A Colorful Diet Should Include White Too

WhiteBy Susan Brown

An array of colorful vegetables in the diet improves nutritional intake, aiding our strive for optimal health and reducing the risks of chronic disease.  U.S. dietary guidelines encourage eating 4 1/2 cups of a variety of fruits and vegetables daily, however, there are no recommendations for white vegetables such as cauliflower, turnips, onions, parsnips, garlic, potatoes and mushrooms.  Color can be an indicator of phytochemical content, particularly polyphenols, that provide antioxidants and other health benefits.  The well known colorful phytochemicals include carotenoids, chlorophylls and anthocyanins.  However, there are types of flavonoids that are colorless and no less important for health. 

The average American consumes less than 2 cups of vegetables and fruits per day, half the recommended amount.  The inclusion of white vegetables can notably increase fiber, potassium, calcium, and magnesium intake and may increase overall vegetable consumption among all age groups in the U.S.  Although consumption of starchy vegetables such as potatoes has decreased, potatoes are a culturally familiar, popular, and inexpensive food that contain high quality, easily digestible protein along with vitamin C, potassium and soluble fiber.   

Why you should regularly add white fruits and veggies to your diet:

Potatoes – Potatoes are one of the highest sources of dietary potassium, which is essential for healthy blood pressure.  Approximately 3% of American adults get their recommended daily dose of this vital mineral, which shows signs of protecting bone health and reducing the risk of cardiovascular disease and stroke.  A baked potato with skin will provide half the daily dose of vitamin C, B vitamins, potassium, and resistant starch, which takes longer to digest, benefiting colon health and blood sugar and keeping your hunger satisfied longer. 

Onions – Onions contain calcium, vitamins C and E, folic acid, antioxidants and fiber.  Onions help protect gut health by providing defense against harmful microbes.  Onions also contain quercetin, which has beneficial effects against cardiovascular disease, cataracts and some cancers. 

Celery Root –  This root vegetable, also known as celeriac, has a potato like texture and is packed with fiber, potassium, magnesium and vitamin B6.  It also contains more than 70% of the recommended daily intake of vitamin K, which has been linked to healthy bone density. 

Garlic –  Garlic has been used extensively throughout ancient and modern history both as flavoring and as a treatment for a wide range of conditions and diseases.   Garlic is well known for its antibacterial, antiviral and anticancer properties.  Garlic helps to prevent plaque buildup on artery walls, helps to prevent unhealthy blood clotting, and improves circulation, reducing the risk of cardiovascular disease and stroke.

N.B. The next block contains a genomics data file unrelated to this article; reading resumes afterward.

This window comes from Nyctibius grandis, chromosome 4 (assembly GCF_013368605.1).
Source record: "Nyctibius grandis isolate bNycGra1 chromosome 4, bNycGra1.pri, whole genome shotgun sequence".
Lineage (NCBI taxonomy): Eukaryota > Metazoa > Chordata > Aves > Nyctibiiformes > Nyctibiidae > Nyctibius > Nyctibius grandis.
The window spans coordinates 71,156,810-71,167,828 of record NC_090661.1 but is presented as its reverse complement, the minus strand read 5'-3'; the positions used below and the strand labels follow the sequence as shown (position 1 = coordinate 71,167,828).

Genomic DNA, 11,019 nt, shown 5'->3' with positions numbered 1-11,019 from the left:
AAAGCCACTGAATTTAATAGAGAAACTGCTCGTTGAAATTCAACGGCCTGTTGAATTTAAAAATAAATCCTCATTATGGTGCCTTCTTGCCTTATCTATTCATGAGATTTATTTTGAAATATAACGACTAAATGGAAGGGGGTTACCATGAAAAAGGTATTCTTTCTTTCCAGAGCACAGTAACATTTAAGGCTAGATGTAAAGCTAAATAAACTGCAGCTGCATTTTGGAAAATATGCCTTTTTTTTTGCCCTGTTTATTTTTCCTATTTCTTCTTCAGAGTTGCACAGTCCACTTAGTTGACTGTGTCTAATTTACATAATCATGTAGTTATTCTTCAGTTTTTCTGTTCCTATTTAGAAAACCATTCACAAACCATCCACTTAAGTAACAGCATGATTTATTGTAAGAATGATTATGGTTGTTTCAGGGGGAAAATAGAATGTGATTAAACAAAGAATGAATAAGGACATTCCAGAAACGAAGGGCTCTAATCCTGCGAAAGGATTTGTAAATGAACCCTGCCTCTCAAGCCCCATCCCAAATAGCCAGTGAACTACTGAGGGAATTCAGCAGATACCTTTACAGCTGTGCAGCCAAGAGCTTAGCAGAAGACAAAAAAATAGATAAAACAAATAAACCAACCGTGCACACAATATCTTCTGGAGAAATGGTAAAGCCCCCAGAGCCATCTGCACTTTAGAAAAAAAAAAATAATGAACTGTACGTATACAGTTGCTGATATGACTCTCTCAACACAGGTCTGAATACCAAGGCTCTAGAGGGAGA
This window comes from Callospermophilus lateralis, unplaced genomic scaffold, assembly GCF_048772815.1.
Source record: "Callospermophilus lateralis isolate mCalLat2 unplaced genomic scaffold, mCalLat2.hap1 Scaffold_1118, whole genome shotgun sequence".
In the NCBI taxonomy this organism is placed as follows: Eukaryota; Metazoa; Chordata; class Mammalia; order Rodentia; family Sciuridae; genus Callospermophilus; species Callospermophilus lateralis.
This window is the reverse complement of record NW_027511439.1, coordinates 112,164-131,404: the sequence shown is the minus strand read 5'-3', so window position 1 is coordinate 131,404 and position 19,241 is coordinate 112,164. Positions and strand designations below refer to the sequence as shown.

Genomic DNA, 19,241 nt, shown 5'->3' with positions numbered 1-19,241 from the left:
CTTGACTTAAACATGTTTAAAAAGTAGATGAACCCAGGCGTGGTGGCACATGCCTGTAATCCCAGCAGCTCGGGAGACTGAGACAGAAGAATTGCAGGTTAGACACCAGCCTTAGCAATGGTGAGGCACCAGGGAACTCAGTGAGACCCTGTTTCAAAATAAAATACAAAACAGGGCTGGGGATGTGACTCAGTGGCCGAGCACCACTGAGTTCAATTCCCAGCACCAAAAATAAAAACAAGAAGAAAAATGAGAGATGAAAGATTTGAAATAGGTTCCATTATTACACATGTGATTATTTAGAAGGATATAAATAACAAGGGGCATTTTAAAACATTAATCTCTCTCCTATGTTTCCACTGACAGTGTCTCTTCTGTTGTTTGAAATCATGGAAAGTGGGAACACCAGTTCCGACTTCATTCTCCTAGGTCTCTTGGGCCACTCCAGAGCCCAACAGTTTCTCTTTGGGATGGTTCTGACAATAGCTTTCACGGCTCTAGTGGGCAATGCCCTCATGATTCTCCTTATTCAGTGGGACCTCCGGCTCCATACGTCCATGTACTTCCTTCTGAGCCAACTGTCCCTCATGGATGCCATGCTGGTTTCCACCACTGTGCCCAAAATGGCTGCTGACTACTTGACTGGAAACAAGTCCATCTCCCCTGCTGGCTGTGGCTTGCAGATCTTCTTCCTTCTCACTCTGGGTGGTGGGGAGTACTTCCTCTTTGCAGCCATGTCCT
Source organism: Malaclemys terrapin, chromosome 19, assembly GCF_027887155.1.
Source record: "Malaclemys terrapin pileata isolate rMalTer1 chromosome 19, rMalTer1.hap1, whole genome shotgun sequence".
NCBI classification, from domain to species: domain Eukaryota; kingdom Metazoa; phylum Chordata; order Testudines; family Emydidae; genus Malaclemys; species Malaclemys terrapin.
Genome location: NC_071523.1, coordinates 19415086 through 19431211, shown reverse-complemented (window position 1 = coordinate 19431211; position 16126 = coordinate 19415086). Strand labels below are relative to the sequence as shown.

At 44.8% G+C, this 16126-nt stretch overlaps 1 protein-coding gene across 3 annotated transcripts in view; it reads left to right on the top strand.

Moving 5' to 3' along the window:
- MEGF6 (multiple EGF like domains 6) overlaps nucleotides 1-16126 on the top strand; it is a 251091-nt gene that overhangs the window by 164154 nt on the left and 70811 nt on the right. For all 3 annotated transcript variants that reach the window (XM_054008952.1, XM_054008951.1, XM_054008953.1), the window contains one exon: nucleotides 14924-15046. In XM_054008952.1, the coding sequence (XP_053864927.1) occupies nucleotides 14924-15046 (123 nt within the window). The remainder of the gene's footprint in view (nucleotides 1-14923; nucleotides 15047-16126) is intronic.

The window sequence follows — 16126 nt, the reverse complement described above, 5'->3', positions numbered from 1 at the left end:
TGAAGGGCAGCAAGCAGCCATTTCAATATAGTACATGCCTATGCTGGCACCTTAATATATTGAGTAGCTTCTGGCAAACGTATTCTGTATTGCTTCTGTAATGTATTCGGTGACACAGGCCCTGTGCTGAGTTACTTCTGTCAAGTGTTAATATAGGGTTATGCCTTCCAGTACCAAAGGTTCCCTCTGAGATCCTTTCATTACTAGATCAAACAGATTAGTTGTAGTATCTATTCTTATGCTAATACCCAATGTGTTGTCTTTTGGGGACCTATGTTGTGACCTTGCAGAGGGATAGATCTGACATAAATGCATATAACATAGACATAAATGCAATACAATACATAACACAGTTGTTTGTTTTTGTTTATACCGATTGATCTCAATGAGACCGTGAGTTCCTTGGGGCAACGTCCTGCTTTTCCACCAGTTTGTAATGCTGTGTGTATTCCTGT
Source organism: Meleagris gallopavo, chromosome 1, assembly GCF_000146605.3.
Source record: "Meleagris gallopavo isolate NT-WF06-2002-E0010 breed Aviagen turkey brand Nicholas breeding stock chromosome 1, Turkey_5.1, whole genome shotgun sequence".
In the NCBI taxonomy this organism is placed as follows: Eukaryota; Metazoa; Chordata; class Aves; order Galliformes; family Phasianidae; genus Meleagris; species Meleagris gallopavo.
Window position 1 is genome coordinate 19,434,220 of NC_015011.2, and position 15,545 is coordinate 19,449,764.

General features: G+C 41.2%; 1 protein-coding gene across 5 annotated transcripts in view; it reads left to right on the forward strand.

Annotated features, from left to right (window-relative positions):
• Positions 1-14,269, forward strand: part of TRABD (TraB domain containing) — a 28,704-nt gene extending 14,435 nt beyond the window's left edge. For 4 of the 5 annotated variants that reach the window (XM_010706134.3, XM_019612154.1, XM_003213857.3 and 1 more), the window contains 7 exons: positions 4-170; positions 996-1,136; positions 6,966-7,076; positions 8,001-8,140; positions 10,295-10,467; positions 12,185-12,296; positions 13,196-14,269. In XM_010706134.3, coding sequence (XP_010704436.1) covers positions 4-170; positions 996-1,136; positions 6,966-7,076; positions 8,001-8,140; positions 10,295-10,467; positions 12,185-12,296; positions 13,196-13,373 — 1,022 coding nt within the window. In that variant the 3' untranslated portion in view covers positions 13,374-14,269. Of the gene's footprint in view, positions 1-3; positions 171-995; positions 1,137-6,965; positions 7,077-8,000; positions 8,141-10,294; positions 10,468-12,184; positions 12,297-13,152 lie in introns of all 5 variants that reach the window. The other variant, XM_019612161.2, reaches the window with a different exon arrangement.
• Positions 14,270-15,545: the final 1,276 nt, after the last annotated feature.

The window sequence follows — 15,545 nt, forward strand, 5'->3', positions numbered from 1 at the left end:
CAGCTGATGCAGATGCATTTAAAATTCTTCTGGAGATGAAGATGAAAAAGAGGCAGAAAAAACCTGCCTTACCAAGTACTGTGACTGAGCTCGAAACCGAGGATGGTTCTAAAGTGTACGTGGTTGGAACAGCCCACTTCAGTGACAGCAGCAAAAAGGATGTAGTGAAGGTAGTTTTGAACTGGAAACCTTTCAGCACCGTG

Cauliflower –  Cauliflower is packed with fiber and cancer fighting phytochemicals.  Cauliflower has anti-inflammatory and antibacterial properties, and is an excellent source of vitamin C, vitamin B complex, and vitamin K.  Cauliflower also contains the minerals manganese, copper, iron and potassium. 

Parsnips –  Parsnips contain a wide variety of antioxidants, vitamins, minerals and nutrients including soluble and insoluble fiber, folate, potassium and vitamins C, E, and K.   It also contains healthy levels of minerals such as iron, calcium, copper, potassium, manganese and phosphorus.  The antioxidant compounds in parsnips have anti-inflammatory, antifungal and cancer fighting properties. 

Cabbage –  Cabbage is one of the most nutritious foods and is packed with vitamins A, B, C, and K and calcium, magnesium, potassium, iron and is a great fiber source.  Cabbage contains strong antioxidants, anti-inflammatories and antimicrobials. 

Ginger –  For thousands of years, ginger has been used for its therapeutic and preventative effects.  Ginger’s health benefits include anti-inflammatory, analgesic, antioxidant and anti-vomiting properties.  Ginger contains a very high level of antioxidants, which are a powerful weapon against many types of cancers. 

Mushrooms –  Mushrooms are a good source of chitin and beta-glucan, both of which are fibers that lower cholesterol, improve cardiovascular health, and boost the immune system.  Mushrooms contain energy providing B vitamins and are a natural source of vitamin D.  Mushrooms also contain copper, which helps make red blood cells and germanium, which helps the body use oxygen more efficiently.  Mushrooms are also good sources of selenium, niacin, potassium, iron and phosphorus.

White Grapes – Grapes are rich sources of vitamins A, C, B6 and folate in addition to essential minerals like potassium, calcium, iron, phosphorus, magnesium and selenium.  Nutrients in grapes support eye and bone health, the cardiovascular system, relieve indigestion and have strong antiviral and antibacterial properties. 

Bananas – Bananas contains fructooligosaccharides, which act as a prebiotic in promoting healthy gut bacteria, and short chain fatty acids which protect the intestinal tract.  Bananas are rich in the soluble fiber pectin, which assists healthy digestion and elimination.  In addition to potassium and magnesium, bananas contain tryptophan which, when converted to serotonin, helps to regulate mood. 

Mycotaki by MetagenicsMycotaki is a powerful formula that features a concentrated water extract of 7 nourishing mushrooms with an extensive history of use in enhancing human health.

Ginger Herb Complex by Progressive Labs –  This complex contains a combination of ginger and herbs that support stomach comfort, digestion, and the intestinal tract. 

Super Garlic 6000 by Metagenics –  Each tablet of this super-concentrated garlic supplement is guaranteed to supply 6,000 mcg’s of allicin, garlic’s most important active ingredient.

Comments are closed.